E.g. DMCC has partnered with AstroLabs Dubai, a Google-partnered tech hub. AstroLabs Academy offers startups training courses (in areas such as analytics, digital marketing, and programming) and onsite support from mentors, partners, and industry experts.

4. Organizing events and competitions: FZs periodically organize events that are attended by various stakeholders of the ecosystem – corporates, investors, regulators and academia. Such events provide excellent networking opportunities, e.g., for exchange of ideas, business and funding propositions, and discussions with policy makers on business climate. Some FZs also organize ‘startup competitions’, where financial and non-financial incentives include provision of rent-free facilities for limited periods, business support, and monetary rewards.

E.g. Ras Al Khaimah FTZ periodically organizes a Startup Champ Competition, where aspiring entrepreneurs present their innovative and unique business plans. The most promising candidate receives a business set-up package that includes a business license, a work facility and business support services customized to the startup’s growth needs.

5. Talent sourcing: This includes roadshows/partnerships with universities, scholarships for research students interested in commercializing their products, organizing competitions and relaxing visa laws for international entrepreneurs.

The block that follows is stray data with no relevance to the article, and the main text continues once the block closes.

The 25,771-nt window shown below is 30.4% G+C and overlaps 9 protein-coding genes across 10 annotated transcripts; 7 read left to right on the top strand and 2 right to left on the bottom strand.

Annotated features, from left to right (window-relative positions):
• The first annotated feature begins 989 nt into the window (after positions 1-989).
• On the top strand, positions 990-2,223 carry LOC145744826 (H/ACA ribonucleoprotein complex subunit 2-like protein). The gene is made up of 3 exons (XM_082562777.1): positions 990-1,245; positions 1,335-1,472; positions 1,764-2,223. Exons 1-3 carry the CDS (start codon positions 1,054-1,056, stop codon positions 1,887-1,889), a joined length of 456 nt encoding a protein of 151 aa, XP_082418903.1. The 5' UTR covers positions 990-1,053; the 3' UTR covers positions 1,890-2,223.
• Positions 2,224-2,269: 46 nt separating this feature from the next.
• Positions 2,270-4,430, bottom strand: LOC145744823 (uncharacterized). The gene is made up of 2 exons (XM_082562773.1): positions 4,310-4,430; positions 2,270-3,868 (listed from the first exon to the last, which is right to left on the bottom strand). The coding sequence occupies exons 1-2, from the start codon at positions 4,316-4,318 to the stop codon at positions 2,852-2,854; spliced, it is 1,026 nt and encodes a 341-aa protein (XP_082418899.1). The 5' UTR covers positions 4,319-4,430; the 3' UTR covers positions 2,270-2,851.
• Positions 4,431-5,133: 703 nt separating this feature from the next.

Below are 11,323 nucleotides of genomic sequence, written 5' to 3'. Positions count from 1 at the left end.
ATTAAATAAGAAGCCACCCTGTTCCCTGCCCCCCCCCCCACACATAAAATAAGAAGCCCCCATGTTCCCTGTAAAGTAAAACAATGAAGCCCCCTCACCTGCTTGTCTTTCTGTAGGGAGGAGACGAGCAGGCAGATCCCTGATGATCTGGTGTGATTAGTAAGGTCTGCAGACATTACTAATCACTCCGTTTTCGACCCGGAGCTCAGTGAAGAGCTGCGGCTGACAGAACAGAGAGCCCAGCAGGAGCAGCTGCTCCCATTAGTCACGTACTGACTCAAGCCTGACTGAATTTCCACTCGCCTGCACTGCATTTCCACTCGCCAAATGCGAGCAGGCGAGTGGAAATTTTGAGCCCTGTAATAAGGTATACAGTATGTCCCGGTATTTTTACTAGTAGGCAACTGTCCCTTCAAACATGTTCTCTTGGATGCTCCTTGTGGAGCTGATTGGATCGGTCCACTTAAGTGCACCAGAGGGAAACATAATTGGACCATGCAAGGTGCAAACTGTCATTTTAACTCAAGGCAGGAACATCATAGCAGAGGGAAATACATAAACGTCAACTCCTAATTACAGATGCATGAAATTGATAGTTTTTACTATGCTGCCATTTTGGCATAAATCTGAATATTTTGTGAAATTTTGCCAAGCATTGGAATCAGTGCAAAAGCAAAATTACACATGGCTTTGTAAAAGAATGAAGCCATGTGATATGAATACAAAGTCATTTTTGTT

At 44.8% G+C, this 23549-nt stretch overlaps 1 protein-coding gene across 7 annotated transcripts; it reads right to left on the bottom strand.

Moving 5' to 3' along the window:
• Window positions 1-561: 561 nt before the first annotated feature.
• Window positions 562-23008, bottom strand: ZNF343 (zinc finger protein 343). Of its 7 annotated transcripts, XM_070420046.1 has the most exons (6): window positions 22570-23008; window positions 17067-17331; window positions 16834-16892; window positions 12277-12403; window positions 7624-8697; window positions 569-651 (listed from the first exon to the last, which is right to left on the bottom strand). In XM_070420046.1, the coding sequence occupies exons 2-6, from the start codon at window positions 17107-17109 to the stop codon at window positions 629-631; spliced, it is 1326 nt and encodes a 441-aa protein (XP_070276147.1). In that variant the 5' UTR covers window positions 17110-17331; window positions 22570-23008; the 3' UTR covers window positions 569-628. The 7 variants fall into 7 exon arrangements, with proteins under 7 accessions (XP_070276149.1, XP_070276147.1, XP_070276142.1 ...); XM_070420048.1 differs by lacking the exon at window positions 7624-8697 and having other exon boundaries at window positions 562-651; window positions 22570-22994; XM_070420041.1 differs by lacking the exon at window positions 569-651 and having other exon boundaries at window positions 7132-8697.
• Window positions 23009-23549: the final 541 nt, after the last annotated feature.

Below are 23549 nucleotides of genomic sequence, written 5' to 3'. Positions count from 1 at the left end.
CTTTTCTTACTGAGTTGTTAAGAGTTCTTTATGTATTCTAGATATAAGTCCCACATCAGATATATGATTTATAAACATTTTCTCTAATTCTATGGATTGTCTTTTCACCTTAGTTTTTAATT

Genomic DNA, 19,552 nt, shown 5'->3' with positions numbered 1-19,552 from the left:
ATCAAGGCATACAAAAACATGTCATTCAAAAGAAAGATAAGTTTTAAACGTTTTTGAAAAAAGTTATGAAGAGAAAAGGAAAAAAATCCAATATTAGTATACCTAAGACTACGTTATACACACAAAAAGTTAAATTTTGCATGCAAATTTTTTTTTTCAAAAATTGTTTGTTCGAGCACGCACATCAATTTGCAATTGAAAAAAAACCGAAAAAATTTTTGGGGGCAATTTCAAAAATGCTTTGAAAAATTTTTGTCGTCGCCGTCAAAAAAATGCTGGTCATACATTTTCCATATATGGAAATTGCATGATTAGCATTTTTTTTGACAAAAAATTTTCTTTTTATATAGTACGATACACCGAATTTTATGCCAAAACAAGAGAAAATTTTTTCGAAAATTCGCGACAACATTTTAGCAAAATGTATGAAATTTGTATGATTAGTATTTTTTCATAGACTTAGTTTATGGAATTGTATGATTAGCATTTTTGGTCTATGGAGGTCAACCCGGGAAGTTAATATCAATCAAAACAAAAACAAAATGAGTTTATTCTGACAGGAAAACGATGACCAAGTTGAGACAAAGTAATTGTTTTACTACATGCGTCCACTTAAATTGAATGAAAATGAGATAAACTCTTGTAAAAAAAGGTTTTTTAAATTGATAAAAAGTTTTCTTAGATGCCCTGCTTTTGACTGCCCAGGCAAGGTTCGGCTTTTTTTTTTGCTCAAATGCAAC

E.g. Cyberport Hong Kong offers digital tech internship programs for students of Hong Kong University and University of Chicago. Student participation has risen by over 200% since 2011, with students from Hong Kong, Shanghai and Fuzhou in China, and Silicon Valley.

AIRmaker, a joint venture between two major business park developers and a venture capital firm, is a good example of how FZs and business parks provide multiple support services for startups/SMEs under the incubator/accelerator program. AIRmaker supports startups in developing business models and go-to-market strategies, and in end-to-end product design. It also offers mentorship and domain expertise from industry leaders and access to investors, and leverages partnerships to secure clients and pilot projects. Startups are provided initial capital in exchange for equity.

We believe legacy FZs will face increasing pressure from new and nimble zones that are more receptive to tenants’ needs, and will devise innovative solutions to address these. Therefore, a ‘real estate only’ approach will likely not be a recipe for success in the future.

Acuity Knowledge Partners has been helping real estate companies find, evaluate and monitor their investments for over a decade. Our rigorous research and analysis help players in the industry reach the next level of financial and operational efficiency.

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About the Author

Ritobrata works in the Strategy Research and Consulting practice at Acuity Knowledge Partners. He has over 10 years of experience across the Corporate and Development sectors. He currently leads engagements related to go-to-market strategy, market entry and expansion strategy, procurement research, competitive intelligence and benchmarking for clients across multiple industries, such as, technology, FMCG, transportation and real estate. He has also worked extensively in the financial inclusion domain and has provided rating, research and consulting services to multilateral development banks/ agencies, financial institutions, and donors.